Pocket reflectometry

Peiran Ren, Jiaping Wang, John Snyder, Xin Tong, Baining Guo
2011 ACM SIGGRAPH 2011 papers on - SIGGRAPH '11  
a) diff. albedo (b) spec. albedo (c) spec. normal (d) spec. roughness (e) rendering (f) photograph Figure 1: Reflectance properties of flat samples acquired using a mobile device. Top-row: Hand held back camera-flash pair acquisition for rough specular BRDFs. Bottom-row: Tablet based acquisition using front camera and LCD screen illumination for highly specular BRDFs. Abstract We present two approaches for acquiring spatially varying reflectance of planar samples using a mobile device. For
more » ... es with rough specular BRDF, we propose to employ the back camera and flash pair on any typical mobile device for freeform handheld reflectance acquisition using dense backscattering measurements under flash illumination. For samples with highly specular BRDF, we instead employ a 10" tablet for illuminating the sample with extended illumination while employing the front camera for reflectance acquisition. With this setup, we also exploit the tablet's LCD screen polarization for diffuse-specular separation. Mobile camera-flash pair acquisition We employ the back camera-flash pair of a mobile device to acquire the spatially varying reflectance of planar samples with rough specular BRDFs. For our acquisition, we employ a Fujitsu Stylistic M532 10" Android tablet which has an 8MP back camera and LED flash. We acquire reflectance data using the back camera in video mode at full HD resolution. With this setup, the acquisition proceeds as follows: The user points the mobile device's back camera and flash pair at the flat reflectance sample from a distance of roughly 50 cm above the sample and then proceeds to capture a video sequence while sequentially capturing data from several directions over the upper hemisphere. A typical capture sequence lasts about 15 seconds and around 300 frames are recorded of the sample from several surrounding viewpoints. Such a capture sequence results in dense measurement of backscattered reflectance by the camera-flash pair. To calibrate for the handheld measurements and variation in distance to the sample, we place an Xrite ColorChecker chart next to the sample during measurement and scale the measurements based on observed intensity variations in the diffuse gray squares of the chart similar to Ren et al. [2011]. However, Ren et al. use a static mobile phone camera just for * email:ghosh@imperial.ac.uk recording reflectance in conjuction with a linear light source. Instead, we only require a handheld mobile device and exploit the internal accelerometer readings to estimate the backscattering direction for each captured frame. Since the flat sample is recorded from various different viewpoints during the sequence, the data needs to be registered to a cononical frontal viewpoint before reflectance fitting. For this step, we employ a combination of sparse SURF feature detection and dense optical flow. Once the data is registered and calibrated, we estimate the diffuse albedo and a diffuse normal per pixel using photometric stereo computation after discarding the top 20% bright samples. Specular albedo is then estimated as the hemispherical integral of the diffuse subtracted measurements. We also estimate a specular normal based on the weighted average of the brightest reflection directions. Finally, we fit the observed backscattering profile to a microfacet BRDF model to obtain per pixel specular roughness for rendering (Fig 1, top-row) . Tablet LCD screen based acquisition The previous method may fail for highly specular BRDFs due to insufficient sampling density with flash illumination. Instead, for such materials we propose to employ extended illumination for reflectance acquisition using the tablet's LCD panel. We statically mount the tablet 45 cm above the sample with the LCD panel facing the sample at normal incidence and acquire reflectance using the tablet's front camera. We also exploit the inherent polarization of the LCD screen for diffuse-specular separation by mounting a sheet of linear polarizer in front of the front camera. We emperically found the axis of polarization of the LCD screen to be at 45 • angle with respect to the screen's axis. With this setup, we record the response of the flat sample to polarized second order spherical gradient illumination conditions [Ghosh et al. 2009 ]. We first capture the reflectance under parallel polarization and then repeat the measurements after rotating the polarizer on the front camera to be cross-polarized with respect to the screen. With this procedure, we obtain the diffuse and specular reflectance and normal maps required for rendering specular materials (Fig. 1, bottom-row) . References GHOSH, A., CHEN, T., PEERS, P., WILSON, C. A., AND DEBEVEC, P. E. 2009. Estimating specular roughness and anisotropy from second order spherical gradient illumination.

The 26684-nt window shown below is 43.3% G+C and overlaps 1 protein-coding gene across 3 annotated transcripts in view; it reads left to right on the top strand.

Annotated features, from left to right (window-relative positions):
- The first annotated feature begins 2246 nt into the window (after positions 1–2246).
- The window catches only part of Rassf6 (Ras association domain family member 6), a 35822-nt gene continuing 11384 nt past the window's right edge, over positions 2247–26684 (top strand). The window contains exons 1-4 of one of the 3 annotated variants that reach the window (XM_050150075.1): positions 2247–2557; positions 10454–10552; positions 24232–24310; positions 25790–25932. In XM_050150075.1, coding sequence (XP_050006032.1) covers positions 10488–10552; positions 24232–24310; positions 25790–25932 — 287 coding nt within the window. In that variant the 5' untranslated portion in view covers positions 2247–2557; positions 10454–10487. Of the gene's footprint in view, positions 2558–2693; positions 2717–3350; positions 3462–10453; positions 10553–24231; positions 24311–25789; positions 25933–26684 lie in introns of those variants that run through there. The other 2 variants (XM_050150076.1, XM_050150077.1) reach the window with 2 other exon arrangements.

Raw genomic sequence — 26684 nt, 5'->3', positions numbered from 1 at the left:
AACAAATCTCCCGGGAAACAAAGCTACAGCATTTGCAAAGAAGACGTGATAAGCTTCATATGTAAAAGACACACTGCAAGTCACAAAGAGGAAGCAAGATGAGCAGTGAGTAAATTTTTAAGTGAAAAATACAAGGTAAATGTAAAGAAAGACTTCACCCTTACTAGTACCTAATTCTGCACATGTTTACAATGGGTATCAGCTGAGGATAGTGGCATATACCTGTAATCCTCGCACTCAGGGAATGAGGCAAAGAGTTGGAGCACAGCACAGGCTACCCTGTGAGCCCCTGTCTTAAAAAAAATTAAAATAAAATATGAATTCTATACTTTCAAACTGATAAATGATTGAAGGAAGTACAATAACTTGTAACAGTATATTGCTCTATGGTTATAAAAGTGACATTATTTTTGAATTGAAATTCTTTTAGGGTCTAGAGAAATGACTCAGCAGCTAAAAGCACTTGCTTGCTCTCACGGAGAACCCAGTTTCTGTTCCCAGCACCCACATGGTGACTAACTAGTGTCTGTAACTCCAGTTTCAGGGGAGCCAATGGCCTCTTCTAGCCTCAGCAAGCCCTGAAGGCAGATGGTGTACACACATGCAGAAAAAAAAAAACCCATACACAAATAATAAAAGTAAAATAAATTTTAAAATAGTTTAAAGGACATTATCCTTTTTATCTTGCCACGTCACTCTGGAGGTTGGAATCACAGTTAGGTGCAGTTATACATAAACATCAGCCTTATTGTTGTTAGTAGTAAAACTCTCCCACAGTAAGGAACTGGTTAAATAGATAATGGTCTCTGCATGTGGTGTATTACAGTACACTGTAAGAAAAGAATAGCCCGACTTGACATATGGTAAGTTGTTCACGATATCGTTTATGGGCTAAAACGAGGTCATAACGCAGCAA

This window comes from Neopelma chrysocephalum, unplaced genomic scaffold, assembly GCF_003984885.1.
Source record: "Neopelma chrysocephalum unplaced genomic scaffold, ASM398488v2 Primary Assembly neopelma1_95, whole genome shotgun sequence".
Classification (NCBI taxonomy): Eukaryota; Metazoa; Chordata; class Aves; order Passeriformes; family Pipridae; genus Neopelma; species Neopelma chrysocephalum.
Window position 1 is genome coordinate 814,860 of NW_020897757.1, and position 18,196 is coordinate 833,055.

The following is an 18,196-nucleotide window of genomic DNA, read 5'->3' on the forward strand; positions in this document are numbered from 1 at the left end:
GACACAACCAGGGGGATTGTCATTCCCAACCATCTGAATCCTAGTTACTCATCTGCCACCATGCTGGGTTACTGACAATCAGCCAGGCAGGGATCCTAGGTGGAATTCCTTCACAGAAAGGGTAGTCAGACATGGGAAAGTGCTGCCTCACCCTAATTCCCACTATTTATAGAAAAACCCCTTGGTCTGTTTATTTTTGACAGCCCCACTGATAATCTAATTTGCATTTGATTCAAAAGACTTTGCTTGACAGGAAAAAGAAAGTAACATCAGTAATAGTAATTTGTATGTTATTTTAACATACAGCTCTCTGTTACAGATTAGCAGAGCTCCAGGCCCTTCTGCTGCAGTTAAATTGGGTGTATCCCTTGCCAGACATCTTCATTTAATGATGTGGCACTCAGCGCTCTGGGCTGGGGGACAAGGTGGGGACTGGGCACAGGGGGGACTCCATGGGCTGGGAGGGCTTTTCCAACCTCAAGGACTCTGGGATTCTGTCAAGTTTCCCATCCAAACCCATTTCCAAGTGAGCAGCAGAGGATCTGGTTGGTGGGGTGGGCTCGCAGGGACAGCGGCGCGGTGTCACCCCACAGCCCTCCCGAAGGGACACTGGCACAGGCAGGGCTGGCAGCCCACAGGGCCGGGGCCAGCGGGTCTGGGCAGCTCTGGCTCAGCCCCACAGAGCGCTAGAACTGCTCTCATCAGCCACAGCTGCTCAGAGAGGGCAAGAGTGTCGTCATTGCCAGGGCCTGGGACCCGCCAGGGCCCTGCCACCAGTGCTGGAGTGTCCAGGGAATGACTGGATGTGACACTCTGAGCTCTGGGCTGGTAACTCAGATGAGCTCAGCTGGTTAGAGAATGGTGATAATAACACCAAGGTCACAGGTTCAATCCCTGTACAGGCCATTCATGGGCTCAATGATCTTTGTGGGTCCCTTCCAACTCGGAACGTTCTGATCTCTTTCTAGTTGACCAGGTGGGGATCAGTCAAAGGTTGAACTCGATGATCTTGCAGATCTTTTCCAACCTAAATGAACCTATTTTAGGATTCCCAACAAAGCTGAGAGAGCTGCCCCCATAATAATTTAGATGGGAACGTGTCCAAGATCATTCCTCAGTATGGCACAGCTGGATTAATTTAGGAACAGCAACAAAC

doi:10.1145/1964921.1964940 fatcat:usbezysigzh5zpfslphstucqsa